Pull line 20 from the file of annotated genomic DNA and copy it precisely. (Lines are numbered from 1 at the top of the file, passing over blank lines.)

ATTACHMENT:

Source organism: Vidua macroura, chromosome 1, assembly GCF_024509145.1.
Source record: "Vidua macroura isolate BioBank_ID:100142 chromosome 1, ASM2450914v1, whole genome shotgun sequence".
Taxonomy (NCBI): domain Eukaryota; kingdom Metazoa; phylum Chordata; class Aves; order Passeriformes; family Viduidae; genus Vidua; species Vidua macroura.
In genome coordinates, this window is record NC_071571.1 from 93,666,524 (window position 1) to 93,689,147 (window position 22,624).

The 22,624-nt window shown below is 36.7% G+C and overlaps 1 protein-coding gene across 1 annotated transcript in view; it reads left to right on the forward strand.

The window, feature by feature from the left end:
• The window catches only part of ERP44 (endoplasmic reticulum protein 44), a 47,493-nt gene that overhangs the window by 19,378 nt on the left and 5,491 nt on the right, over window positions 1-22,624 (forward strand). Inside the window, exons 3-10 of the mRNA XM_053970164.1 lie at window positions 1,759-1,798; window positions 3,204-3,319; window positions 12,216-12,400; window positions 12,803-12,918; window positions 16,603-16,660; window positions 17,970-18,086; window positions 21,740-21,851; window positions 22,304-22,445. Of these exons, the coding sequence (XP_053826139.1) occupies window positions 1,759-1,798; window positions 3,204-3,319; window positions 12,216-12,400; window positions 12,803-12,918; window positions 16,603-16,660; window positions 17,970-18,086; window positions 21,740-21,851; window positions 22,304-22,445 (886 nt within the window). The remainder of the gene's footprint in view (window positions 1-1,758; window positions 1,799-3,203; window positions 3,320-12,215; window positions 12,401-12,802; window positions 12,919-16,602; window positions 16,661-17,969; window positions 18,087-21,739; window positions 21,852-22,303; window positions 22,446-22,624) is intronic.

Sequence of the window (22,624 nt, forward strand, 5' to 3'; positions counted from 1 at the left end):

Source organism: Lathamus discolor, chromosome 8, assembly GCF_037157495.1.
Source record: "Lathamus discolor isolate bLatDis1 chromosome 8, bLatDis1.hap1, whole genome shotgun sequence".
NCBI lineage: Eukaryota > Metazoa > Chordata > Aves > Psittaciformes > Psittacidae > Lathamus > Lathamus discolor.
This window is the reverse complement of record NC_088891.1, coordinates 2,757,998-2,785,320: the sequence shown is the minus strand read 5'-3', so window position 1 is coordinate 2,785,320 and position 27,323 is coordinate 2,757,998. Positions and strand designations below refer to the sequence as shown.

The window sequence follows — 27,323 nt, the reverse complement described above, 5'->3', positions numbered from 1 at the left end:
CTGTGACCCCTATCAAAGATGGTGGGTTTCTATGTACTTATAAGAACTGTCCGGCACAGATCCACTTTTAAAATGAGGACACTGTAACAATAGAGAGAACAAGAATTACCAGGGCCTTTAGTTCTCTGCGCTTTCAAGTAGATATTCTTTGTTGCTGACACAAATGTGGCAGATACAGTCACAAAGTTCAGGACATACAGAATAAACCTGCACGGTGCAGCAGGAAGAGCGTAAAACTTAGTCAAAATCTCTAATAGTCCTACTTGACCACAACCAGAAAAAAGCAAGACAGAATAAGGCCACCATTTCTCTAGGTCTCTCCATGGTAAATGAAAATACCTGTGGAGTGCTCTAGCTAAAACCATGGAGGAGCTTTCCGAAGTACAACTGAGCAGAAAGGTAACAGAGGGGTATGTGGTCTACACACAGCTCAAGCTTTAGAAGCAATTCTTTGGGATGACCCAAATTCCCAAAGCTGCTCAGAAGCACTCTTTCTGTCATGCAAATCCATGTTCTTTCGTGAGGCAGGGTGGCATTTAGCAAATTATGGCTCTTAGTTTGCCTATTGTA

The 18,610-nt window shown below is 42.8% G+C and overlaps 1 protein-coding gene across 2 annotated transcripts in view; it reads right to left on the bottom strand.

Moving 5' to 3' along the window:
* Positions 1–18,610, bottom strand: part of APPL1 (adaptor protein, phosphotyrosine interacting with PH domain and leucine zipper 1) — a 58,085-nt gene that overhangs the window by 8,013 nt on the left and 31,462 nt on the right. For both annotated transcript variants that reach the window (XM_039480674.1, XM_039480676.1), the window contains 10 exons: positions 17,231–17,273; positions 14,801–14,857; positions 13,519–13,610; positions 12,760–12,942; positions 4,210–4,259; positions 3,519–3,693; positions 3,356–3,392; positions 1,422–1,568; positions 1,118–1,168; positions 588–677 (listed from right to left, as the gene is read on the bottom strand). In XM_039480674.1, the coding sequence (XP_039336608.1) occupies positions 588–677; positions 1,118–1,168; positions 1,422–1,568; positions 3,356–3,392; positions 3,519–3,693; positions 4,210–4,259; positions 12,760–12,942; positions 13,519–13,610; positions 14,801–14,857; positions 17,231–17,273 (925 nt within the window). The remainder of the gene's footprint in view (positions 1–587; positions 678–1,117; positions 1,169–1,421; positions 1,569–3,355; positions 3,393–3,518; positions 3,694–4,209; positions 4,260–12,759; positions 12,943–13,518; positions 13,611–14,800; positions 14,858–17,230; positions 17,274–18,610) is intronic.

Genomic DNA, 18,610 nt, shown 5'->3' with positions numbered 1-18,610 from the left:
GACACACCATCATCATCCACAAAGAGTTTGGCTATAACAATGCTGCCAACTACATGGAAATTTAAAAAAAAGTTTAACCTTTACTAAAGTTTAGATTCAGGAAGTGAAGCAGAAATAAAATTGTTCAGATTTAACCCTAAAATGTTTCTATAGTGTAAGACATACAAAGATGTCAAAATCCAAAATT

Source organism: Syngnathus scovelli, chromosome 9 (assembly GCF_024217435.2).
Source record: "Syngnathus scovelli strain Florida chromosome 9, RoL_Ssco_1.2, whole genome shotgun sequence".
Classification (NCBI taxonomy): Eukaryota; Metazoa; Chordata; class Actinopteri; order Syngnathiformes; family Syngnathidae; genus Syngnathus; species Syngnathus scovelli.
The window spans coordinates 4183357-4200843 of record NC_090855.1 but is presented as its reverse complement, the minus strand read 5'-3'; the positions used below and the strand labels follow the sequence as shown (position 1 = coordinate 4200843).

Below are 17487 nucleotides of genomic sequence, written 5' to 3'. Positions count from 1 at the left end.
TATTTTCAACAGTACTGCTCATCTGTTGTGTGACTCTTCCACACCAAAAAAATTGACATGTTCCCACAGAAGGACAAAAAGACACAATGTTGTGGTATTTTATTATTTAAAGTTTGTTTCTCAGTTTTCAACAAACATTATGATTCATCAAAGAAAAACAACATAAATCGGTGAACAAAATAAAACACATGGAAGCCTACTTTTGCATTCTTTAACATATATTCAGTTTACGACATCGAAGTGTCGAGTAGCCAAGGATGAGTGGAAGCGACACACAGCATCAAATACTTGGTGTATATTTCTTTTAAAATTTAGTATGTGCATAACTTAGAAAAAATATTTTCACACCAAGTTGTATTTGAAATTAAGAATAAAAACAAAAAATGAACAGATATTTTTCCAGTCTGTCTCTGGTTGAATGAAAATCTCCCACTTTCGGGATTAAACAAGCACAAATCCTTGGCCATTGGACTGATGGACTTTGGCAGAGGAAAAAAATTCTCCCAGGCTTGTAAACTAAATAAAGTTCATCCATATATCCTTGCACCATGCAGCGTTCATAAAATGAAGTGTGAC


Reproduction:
Source organism: Syngnathus scovelli, chromosome 9 (assembly GCF_024217435.2).